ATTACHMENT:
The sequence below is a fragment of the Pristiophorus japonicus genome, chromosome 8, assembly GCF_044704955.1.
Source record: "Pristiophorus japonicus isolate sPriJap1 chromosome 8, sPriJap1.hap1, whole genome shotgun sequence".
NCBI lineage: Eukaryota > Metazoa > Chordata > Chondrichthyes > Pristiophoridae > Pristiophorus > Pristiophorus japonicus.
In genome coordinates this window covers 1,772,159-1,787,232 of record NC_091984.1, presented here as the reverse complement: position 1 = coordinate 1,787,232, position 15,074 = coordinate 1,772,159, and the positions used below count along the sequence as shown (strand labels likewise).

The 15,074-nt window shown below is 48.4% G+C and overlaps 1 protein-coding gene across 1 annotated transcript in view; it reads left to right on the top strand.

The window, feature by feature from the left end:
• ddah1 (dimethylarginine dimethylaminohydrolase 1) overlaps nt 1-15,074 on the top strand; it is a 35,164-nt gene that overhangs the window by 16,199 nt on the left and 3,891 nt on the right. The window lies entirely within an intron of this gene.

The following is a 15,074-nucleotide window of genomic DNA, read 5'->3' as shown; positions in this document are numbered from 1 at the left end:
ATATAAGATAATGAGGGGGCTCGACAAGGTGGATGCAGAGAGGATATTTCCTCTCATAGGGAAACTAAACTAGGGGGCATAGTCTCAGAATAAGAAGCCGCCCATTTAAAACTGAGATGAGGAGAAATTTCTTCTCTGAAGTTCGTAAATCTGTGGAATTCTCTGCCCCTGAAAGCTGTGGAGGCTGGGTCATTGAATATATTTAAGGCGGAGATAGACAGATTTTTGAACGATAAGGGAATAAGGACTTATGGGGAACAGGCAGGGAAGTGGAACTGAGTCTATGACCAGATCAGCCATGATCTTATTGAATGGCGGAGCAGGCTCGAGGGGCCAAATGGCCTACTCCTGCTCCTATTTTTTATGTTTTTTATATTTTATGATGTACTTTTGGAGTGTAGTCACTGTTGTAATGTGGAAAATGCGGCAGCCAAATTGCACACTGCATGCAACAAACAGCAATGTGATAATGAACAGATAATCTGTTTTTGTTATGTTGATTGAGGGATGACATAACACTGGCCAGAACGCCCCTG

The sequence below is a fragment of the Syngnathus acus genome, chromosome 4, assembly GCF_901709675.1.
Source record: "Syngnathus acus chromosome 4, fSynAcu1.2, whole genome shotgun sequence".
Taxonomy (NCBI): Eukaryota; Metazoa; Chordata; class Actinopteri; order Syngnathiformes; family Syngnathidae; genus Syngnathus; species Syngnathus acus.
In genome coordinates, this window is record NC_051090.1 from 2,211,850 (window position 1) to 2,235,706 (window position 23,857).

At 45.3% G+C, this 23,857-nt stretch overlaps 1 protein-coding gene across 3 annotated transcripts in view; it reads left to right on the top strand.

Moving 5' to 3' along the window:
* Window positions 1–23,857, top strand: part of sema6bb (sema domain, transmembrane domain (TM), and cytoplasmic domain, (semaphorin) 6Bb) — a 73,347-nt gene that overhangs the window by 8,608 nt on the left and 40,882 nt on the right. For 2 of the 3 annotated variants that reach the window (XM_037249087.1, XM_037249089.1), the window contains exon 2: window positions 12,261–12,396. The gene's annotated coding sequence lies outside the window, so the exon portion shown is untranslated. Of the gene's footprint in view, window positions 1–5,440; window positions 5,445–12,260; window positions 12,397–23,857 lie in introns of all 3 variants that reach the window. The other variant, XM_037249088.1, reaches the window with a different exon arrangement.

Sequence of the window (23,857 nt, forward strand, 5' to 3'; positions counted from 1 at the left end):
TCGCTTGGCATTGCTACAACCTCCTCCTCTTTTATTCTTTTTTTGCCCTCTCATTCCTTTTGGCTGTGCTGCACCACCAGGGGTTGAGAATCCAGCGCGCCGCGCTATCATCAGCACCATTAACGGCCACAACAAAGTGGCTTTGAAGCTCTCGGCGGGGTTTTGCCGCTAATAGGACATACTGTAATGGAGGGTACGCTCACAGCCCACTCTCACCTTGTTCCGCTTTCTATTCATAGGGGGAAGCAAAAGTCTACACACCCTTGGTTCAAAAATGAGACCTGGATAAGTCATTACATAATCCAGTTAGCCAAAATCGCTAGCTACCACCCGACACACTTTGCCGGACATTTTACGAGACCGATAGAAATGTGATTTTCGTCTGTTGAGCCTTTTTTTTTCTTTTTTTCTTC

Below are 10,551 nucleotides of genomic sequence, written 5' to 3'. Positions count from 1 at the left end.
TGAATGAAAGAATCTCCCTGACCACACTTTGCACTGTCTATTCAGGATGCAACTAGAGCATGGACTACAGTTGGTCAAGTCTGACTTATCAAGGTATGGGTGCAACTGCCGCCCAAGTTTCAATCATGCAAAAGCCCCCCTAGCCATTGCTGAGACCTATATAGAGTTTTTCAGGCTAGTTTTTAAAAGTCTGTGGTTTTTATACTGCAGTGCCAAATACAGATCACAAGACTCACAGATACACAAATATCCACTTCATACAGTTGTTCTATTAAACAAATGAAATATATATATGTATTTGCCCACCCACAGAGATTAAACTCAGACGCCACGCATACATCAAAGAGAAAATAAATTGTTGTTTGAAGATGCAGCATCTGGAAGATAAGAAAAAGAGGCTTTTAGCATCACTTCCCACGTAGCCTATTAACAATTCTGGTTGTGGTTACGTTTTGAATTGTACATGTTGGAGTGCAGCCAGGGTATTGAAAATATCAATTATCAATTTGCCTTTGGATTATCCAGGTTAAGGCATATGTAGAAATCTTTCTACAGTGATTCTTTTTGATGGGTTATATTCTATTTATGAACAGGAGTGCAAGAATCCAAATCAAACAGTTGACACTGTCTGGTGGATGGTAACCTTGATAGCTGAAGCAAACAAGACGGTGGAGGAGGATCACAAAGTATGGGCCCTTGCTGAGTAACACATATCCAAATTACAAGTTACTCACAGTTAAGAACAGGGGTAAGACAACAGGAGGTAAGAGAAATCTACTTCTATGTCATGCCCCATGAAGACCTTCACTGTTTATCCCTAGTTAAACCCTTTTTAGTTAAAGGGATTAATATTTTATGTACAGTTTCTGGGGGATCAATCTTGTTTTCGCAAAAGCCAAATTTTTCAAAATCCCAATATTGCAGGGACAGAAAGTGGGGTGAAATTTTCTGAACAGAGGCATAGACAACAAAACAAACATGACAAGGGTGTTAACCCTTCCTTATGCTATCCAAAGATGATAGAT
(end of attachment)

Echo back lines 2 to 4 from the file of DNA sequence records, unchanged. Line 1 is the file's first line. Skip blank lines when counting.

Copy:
Source record: "Pristiophorus japonicus isolate sPriJap1 chromosome 8, sPriJap1.hap1, whole genome shotgun sequence".
NCBI lineage: Eukaryota > Metazoa > Chordata > Chondrichthyes > Pristiophoridae > Pristiophorus > Pristiophorus japonicus.
In genome coordinates this window covers 1,772,159-1,787,232 of record NC_091984.1, presented here as the reverse complement: position 1 = coordinate 1,787,232, position 15,074 = coordinate 1,772,159, and the positions used below count along the sequence as shown (strand labels likewise).